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long description of brushmaking

updated mon 13 jan 03


Karen Sullivan on sun 12 jan 03

My interest in brush making started about 15 years ago. I have evolved from
techniques borrowed from fly fishing techniques of wrapping the fishing rod=
splitting the base, where the ferrel/brush end of the brush is located, and
wrapping with tape, dental flos. I now drill out/route the site for the
brush hair in the portion of the bamboo that has a well and about 1-2 inche=
away from a membrane/web I place the hair into the cavity.

I have tried a number of types of hair=8Amy current favorite is elk mane that
I purchase from a tannery in Lander Wyoming=8Athey have a web site which is
Or another name for them is Rocky Mountain Dubbing,
P.O. Box 1255, Lander Wyoming 82520, phone 307.332.2989
I talk to Steve and ask for elk mane=8A
Another source is in Moscow, Idaho
And their web site is

I keep the fur attached to the hide=8Ato increase the life of the brush=8A
I twirl the hide and hair and stuff it into the bamboo well=8A
I try to consider the nap, or growth of the hair. I want the hair growth to
be straight=8A
The glue I use is 15 minute epoxy.

I use steel wool to polish the bamboo=8Aas it oxidizes and turns chalky grey.
The selection of bamboo stalks is a matter of hunting and luck in
discovering the portion of the stalk that are treasures. The site of the
bamboo that is just beginning to grow above ground is the location where th=
rhizome root is bursting with new growth and is the most interesting to me.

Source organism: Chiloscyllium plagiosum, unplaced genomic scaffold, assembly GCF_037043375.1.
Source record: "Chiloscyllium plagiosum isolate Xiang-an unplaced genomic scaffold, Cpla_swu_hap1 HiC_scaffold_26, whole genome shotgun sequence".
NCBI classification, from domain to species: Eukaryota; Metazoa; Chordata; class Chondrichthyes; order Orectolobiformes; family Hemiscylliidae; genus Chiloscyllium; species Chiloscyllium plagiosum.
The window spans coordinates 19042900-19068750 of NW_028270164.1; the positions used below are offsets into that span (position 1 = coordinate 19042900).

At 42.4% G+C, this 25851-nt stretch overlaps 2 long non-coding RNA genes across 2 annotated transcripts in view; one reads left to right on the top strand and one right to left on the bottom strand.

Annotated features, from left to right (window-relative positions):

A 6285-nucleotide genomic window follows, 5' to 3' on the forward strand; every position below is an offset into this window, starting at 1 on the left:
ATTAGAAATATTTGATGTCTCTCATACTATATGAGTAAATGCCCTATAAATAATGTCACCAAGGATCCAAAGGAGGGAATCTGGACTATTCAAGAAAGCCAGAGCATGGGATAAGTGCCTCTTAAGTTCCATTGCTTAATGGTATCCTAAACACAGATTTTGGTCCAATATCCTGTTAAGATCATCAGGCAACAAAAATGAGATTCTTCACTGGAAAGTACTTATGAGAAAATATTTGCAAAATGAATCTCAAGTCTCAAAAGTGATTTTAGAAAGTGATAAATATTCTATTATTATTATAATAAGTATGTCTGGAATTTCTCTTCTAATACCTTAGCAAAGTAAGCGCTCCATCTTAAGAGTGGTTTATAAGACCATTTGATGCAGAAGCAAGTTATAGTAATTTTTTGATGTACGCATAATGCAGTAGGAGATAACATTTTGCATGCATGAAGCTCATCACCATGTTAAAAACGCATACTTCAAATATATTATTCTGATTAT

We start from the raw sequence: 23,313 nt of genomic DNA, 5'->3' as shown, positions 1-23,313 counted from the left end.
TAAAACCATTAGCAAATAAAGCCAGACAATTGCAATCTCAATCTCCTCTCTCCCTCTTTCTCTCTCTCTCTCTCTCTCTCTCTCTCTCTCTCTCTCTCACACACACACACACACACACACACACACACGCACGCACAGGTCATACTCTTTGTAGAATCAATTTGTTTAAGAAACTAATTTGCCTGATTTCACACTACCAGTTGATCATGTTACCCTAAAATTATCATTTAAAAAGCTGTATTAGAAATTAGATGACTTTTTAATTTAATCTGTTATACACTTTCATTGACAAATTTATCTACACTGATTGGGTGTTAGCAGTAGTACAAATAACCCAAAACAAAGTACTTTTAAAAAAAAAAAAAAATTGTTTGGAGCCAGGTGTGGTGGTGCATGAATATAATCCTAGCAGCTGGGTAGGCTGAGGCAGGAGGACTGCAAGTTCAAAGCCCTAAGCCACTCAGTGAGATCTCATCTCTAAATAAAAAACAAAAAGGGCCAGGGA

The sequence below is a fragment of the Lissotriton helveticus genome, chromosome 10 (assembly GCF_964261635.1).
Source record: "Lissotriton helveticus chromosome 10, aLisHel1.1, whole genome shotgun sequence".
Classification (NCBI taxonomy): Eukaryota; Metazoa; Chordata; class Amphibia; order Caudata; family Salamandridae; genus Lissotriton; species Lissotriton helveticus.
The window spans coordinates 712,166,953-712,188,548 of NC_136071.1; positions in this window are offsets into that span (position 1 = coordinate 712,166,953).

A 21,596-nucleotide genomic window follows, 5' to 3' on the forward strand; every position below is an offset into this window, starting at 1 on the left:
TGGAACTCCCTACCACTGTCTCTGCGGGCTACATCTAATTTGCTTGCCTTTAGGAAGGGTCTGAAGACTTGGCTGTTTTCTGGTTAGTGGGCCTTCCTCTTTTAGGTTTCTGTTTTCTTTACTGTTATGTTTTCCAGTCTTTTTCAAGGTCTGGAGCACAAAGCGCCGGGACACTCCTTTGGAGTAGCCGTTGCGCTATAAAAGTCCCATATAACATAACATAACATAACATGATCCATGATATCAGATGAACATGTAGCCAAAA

It is also the most work to pull out, clean and polish.
I also dig out sections of the root. Those take considerably longer to clea=
and polish. And you would need to drill the site for the hair and the wood
is dense.

I have tried a variety of animal hair, elk, goat, ringtail cat and squirrel
are the choices of hair that are most successful. I have had the most luck
using portions of hair attached to the hide.

Using the brush

The brushes I make will not push pigment, rather they pull pigment in what
is often thought of as sumi/ calligraphy painting techniques.

I think of each brush having a specific vocabulary of form. So in using my
brushes play with the amount of pressure you exert on the brush in the
drawing of a line=8A go from gentle pressure and you should be able to draw a
thin hair line=8A. exert more pressure for a more dense line.
Then move the brush down and sideways for a wide line.
I tend to place the work on the floor and stand over it, so the act of
painting engages my entire arm=8A not just my wrist.